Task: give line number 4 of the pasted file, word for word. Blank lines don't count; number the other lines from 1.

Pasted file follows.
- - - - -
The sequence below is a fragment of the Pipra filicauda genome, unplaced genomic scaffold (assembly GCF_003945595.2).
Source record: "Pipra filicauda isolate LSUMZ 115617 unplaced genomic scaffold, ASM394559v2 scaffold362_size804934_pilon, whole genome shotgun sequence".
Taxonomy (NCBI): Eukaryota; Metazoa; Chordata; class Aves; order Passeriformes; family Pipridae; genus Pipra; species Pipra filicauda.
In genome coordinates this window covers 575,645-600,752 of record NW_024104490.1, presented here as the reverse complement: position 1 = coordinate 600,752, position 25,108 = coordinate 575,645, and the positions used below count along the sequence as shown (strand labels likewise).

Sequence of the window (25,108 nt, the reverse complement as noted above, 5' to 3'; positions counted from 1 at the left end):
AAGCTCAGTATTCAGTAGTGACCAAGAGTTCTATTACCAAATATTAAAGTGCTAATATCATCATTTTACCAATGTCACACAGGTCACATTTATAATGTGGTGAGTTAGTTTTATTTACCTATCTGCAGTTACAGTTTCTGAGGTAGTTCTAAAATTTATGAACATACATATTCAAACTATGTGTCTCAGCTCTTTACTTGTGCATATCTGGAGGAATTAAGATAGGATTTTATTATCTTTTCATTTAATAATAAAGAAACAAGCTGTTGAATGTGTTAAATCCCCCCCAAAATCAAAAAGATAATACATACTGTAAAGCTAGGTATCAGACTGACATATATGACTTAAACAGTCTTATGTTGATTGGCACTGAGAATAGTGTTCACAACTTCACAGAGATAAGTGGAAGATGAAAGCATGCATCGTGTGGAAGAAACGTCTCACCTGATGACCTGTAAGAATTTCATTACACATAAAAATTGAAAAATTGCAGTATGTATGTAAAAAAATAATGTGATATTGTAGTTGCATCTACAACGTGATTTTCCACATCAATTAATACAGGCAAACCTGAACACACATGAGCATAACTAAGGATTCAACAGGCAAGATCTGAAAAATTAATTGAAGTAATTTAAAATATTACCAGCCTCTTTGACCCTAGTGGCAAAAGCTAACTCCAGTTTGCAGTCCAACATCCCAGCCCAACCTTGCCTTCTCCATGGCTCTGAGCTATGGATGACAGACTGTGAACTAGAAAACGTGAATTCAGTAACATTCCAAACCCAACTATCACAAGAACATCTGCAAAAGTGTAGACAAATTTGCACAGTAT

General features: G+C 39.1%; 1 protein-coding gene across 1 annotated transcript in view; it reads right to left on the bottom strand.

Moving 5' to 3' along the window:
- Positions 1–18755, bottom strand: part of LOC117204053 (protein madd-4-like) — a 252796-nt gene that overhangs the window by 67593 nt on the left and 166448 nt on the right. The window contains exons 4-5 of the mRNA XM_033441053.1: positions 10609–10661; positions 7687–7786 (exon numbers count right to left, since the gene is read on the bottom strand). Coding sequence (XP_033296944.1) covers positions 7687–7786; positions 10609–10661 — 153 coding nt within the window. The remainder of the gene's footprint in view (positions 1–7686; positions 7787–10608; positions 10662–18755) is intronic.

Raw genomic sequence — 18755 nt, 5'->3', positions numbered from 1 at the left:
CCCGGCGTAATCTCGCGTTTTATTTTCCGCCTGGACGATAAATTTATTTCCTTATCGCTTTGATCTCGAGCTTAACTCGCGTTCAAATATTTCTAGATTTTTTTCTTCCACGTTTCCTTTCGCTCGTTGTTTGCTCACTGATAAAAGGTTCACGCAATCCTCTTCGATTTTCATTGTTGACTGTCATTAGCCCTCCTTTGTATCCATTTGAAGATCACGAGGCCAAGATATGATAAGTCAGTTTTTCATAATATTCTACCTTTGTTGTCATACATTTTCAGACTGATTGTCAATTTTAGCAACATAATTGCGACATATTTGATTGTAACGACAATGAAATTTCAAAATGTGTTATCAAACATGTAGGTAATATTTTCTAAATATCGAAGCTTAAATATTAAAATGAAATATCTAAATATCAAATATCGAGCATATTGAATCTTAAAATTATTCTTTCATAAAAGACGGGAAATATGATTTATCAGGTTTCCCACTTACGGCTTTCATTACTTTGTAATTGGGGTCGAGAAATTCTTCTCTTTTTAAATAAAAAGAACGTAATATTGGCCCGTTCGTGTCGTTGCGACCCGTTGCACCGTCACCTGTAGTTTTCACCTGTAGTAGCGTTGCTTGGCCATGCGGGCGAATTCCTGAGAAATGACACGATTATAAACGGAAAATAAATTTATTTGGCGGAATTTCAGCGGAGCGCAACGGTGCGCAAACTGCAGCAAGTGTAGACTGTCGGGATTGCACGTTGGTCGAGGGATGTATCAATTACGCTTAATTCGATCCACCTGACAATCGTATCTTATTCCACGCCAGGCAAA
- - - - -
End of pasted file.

In genome coordinates this window covers 575,645-600,752 of record NW_024104490.1, presented here as the reverse complement: position 1 = coordinate 600,752, position 25,108 = coordinate 575,645, and the positions used below count along the sequence as shown (strand labels likewise).